Unexplored geothermal potential may offer solution to renewables’ reliability problem

Research recently presented by graduate student Ted Brennis with the Hawaii Groundwater and Geothermal Resources Center indicates that where resources are available, geothermal power is competitive with wind and solar on both cost and land use. He talked with Hawaii Public Radio this week about the potential for geothermal power to help Hawaii achieve its 100 percent renewable electricity goal.

Currently, geothermal is not generating any electricity in Hawaii. Puna Geothermal Venture, the state’s only geothermal power plant, closed in 2018 after a near miss with a lava flow from nearby Kilauea Volcano.

Prior to its closing, PGV supplied 25 percent of Hawaii Island’s electricity demand. The plant’s operator says it plans to reopen by the end of 2019.

Geothermal energy has only modest representation in for Hawaii’s energy portfolio. In 2018, prior to PGV’s closure, it supplied less than 4 percent of Hawaii’s total electricity production. Plans for the future include a modest increase in geothermal, but solar remains the dominant source.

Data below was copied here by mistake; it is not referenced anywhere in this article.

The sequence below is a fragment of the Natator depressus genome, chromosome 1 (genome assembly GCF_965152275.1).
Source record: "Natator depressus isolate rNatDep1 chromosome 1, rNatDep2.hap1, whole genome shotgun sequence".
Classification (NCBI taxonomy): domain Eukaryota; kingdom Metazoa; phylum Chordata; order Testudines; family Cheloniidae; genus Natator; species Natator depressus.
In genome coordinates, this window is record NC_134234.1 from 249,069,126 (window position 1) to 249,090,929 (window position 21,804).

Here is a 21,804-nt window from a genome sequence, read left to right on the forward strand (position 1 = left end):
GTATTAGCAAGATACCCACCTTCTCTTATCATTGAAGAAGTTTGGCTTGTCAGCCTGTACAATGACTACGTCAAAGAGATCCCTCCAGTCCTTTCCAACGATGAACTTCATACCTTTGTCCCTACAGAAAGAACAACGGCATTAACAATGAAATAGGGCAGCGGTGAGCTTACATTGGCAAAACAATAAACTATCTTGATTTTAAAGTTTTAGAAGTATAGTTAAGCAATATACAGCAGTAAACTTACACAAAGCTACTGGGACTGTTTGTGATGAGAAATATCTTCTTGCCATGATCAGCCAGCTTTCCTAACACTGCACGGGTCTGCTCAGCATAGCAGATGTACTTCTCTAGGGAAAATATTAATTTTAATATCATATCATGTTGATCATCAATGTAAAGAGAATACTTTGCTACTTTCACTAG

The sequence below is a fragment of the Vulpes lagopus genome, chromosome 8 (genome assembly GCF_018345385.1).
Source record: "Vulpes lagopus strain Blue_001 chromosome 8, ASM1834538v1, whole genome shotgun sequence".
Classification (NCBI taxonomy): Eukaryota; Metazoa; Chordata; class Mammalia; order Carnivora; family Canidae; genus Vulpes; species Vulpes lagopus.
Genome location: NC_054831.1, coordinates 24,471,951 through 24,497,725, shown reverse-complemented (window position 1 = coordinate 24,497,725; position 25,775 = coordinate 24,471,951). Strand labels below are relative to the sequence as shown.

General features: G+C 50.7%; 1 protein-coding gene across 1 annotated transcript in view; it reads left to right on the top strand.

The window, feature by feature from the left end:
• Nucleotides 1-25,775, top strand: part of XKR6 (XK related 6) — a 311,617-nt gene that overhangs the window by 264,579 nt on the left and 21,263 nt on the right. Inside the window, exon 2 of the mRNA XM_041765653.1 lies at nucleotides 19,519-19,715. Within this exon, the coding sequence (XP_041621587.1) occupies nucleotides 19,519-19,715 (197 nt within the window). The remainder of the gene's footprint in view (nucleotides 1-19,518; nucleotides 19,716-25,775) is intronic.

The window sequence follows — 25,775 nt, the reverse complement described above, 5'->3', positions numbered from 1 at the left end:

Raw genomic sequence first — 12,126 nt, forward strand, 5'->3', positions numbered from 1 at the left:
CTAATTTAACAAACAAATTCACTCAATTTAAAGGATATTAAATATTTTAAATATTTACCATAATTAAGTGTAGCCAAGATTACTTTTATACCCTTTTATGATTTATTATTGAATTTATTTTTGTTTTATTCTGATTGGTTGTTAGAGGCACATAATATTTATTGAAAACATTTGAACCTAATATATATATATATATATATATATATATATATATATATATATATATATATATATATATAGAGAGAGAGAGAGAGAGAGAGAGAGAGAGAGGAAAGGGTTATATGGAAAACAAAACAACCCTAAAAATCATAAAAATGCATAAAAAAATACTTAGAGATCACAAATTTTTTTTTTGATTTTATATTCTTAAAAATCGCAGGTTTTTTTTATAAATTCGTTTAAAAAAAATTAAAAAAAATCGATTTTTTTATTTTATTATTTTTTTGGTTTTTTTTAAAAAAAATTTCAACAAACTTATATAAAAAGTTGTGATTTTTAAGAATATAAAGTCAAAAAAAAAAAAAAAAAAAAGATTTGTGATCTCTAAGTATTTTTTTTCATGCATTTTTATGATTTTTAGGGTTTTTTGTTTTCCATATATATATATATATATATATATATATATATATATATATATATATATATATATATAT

But researchers at the University of Hawaii point out that most of the state has not been explored for geothermal potential, a process not unlike surveying for oil deposits.

Brennis told HPR that Puna Geothermal Venture produces around 1 megawatt of power per acre of land it occupies, far more efficient than its renewable competitors.

“Solar resources generally occupy 5 to 10 acres per installed megawatt. Wind resources fluctuate between 30 and 100 acres per megawatt.”

However, there are drawbacks. Surveying for geothermal resources can be costly and time consuming, with no guarantee suitable conditions will be found. Generating power from naturally hot water requires invasive drilling, and sometimes the use of hazardous chemicals.

But Brennis cautions that “no renewable resource is perfect.” He points out that solar panels require the industrial scale mining of quartz, often sourced from open pit mines, and the use of hazardous industrial chemicals in the manufacturing process. Each 2 megawatt wind turbine needs around 700 tons of concrete, a major source of carbon emissions.

So can geothermal be a viable competitor to solar and wind father away from the active Kilauea Volcano? Brennis says that scientists believe the rest of Hawaii Island and Maui have strong potential for geothermal, but no one is really sure.

“That’s the key. We need to better characterize the potential across the rest of the state so we can plan effectively.”

 Read more and listen to the interview at HPR.